You’ve probably heard that lycopene can lower prostate cancer risk by 23 percent with just two servings of cooked tomato products a week. But more recent discoveries show that one serving a day could reduce your level of heart-threatening, lousy LDL cholesterol as much as 10 percent. And dishing up more servings could lower stroke risk up to 55 percent, support strong bones and even help you get a good night’s sleep!
All these health benefits come from lycopene’s unmatched ability to devour excess free radicals — at healthy levels, those oxygen molecules roam your body, powering cells, helping the immune system and converting calories into cellular energy. But when you eat fried foods, pack on extra weight and live with negative stress, you throw free radical production into overdrive. And excess free radicals cause chronic inflammation, unhealthy gene changes and generally rust you from the inside out.
Enter lycopene. We like it as Mother Nature intended it, from a tomato that you eat at breakfast, lunch or dinner. True, supplements and tomato extracts are all the rage in Europe, and they’re showing up on natural-food store shelves in North America, but over and over, science has shown you can’t get all the powerful health-preserving benefits of nutrients found in food if they are taken in one at a time as a supplement. Even superstars like lycopene rely on a cast of supporting players to get their job done. So, if you absolutely will not eat tomatoes, we think a supplement is a good idea (just make sure you get one that contains lycopene — some tomato extracts don’t!). But for the rest of you, here’s our plan to help you get your daily dose of lycopene from food. It’s such a powerful health booster that you only need a little (about 10 milligrams a day) to get big benefits.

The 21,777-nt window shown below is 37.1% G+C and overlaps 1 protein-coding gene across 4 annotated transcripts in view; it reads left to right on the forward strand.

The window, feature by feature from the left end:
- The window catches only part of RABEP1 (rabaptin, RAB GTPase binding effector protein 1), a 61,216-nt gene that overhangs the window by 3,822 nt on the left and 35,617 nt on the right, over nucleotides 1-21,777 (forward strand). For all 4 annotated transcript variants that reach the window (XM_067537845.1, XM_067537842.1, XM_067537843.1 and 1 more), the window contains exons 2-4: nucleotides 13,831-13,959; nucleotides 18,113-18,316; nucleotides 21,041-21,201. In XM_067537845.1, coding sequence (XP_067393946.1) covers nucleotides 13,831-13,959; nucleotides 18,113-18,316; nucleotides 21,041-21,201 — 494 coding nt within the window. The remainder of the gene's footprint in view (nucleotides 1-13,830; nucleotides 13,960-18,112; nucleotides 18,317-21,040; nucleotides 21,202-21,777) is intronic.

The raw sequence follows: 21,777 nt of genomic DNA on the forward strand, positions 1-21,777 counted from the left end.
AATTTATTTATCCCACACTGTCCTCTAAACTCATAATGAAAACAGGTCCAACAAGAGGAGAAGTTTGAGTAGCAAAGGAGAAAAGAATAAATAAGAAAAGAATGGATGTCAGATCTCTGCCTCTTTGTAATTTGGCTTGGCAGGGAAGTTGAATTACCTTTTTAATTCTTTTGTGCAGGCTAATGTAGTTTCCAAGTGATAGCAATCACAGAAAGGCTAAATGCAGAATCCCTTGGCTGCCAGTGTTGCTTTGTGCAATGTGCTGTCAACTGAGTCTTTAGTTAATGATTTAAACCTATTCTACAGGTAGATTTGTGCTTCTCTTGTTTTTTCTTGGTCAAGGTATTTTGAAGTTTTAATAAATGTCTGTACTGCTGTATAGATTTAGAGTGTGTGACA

Start with cooked tomato products. Your body can absorb lycopene that has been heated more easily. You’ll get about 4 milligrams of lycopene in a medium-size fresh tomato, but there’s 25 milligrams in a half-cup of tomato puree, a cup of tomato soup or vegetable juice cocktail. Even a tablespoon of catsup contains 2.5 milligrams! And for pasta dishes, dodge the sodium bomb that comes with many prepared or canned sauces. We checked, and some have 650-820 milligrams sodium per half-cup — one-quarter to one-third of the total daily sodium quota for most people. Instead, toss together our favorite fast sauce: Sautee onions and garlic in a little olive oil; stir in a large can of no-salt-added whole plum tomatoes plus a 6-ounce can of tomato paste. Mash up the tomatoes as they heat. Season with fresh or dried oregano, basil, rosemary or thyme.
Dr. Mehmet Oz is host of “The Dr. Oz Show,” and Dr. Michael Roizen is chief medical officer at the Cleveland Clinic Wellness Institute. For more information go to www.sharecare.com.